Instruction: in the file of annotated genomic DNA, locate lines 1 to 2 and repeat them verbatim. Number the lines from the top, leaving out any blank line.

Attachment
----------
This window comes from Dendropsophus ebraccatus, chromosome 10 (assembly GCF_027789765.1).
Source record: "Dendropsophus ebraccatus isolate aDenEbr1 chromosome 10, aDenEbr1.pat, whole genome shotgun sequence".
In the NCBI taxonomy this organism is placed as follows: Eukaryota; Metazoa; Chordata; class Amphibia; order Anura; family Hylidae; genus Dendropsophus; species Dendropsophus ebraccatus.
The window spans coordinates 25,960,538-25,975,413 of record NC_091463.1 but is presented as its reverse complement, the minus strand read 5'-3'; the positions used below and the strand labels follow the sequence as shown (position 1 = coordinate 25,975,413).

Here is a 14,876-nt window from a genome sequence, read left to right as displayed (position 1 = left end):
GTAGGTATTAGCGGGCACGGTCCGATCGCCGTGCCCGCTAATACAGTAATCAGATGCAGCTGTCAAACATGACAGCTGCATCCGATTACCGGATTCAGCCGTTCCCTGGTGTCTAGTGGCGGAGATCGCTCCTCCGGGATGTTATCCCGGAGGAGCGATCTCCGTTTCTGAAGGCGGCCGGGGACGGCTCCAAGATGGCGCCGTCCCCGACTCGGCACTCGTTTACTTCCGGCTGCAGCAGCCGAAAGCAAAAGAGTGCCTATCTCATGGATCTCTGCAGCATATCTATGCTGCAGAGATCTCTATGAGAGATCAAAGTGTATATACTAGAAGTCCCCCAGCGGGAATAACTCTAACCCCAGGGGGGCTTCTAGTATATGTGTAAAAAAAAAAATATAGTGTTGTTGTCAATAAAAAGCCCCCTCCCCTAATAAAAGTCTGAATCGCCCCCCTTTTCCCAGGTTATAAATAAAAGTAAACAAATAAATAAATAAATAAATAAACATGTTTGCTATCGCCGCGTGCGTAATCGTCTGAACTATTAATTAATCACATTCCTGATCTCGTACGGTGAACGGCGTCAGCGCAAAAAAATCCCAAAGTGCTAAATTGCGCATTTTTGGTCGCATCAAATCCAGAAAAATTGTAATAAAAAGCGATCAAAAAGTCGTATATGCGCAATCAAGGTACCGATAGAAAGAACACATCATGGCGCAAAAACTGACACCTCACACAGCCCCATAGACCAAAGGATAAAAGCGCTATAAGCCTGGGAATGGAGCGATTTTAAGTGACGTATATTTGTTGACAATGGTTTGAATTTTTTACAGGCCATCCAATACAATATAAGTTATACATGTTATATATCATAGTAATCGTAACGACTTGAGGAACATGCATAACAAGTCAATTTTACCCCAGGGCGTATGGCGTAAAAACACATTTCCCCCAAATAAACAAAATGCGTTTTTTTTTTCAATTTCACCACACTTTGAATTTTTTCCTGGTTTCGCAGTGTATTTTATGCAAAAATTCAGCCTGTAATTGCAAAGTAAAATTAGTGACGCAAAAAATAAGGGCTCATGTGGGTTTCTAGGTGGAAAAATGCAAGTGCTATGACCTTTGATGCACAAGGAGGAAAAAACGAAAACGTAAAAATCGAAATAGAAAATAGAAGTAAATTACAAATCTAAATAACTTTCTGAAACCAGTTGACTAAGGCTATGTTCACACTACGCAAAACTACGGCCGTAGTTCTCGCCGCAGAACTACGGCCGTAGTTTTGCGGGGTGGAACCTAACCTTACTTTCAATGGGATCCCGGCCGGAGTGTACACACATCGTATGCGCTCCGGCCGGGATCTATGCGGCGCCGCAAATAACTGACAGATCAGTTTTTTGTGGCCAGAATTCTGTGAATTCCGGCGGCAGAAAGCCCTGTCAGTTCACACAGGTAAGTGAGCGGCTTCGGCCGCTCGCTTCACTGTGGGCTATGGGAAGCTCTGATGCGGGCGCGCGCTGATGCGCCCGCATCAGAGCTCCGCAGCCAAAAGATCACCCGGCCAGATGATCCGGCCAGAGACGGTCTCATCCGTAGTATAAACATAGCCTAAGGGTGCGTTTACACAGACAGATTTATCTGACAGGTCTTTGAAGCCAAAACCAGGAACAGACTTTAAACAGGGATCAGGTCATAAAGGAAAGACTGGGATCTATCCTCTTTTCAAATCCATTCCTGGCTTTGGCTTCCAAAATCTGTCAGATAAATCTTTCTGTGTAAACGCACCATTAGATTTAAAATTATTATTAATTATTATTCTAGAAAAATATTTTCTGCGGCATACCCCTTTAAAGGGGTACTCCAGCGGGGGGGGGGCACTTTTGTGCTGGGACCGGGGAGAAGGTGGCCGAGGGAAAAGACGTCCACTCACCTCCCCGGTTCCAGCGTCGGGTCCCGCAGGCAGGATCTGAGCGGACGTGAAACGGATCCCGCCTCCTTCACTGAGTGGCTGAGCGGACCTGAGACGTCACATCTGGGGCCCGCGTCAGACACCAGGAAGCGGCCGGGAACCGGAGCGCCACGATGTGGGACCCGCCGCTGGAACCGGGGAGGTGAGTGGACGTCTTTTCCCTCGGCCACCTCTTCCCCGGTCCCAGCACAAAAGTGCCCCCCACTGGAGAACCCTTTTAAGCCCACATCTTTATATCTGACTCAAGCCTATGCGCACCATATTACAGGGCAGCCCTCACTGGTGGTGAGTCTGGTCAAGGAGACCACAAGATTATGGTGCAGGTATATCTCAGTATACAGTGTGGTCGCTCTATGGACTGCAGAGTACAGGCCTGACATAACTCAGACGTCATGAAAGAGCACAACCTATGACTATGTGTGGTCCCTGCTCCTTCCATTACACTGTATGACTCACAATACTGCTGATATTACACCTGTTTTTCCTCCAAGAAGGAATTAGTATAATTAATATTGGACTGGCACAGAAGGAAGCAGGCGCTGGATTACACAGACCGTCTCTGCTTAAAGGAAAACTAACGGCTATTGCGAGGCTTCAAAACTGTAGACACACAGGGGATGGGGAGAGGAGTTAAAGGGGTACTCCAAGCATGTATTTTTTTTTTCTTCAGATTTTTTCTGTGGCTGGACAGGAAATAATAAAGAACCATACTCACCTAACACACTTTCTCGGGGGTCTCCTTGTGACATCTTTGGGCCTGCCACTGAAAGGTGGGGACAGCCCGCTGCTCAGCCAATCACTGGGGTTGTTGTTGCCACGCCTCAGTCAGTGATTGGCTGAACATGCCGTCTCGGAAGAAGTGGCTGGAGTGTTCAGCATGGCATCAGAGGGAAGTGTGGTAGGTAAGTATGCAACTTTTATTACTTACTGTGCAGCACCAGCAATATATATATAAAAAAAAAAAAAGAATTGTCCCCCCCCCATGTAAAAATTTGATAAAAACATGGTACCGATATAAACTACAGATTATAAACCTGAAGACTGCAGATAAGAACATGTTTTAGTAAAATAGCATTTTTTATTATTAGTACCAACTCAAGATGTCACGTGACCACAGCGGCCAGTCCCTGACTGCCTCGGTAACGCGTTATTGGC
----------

This window comes from Dendropsophus ebraccatus, chromosome 10 (assembly GCF_027789765.1).
Source record: "Dendropsophus ebraccatus isolate aDenEbr1 chromosome 10, aDenEbr1.pat, whole genome shotgun sequence".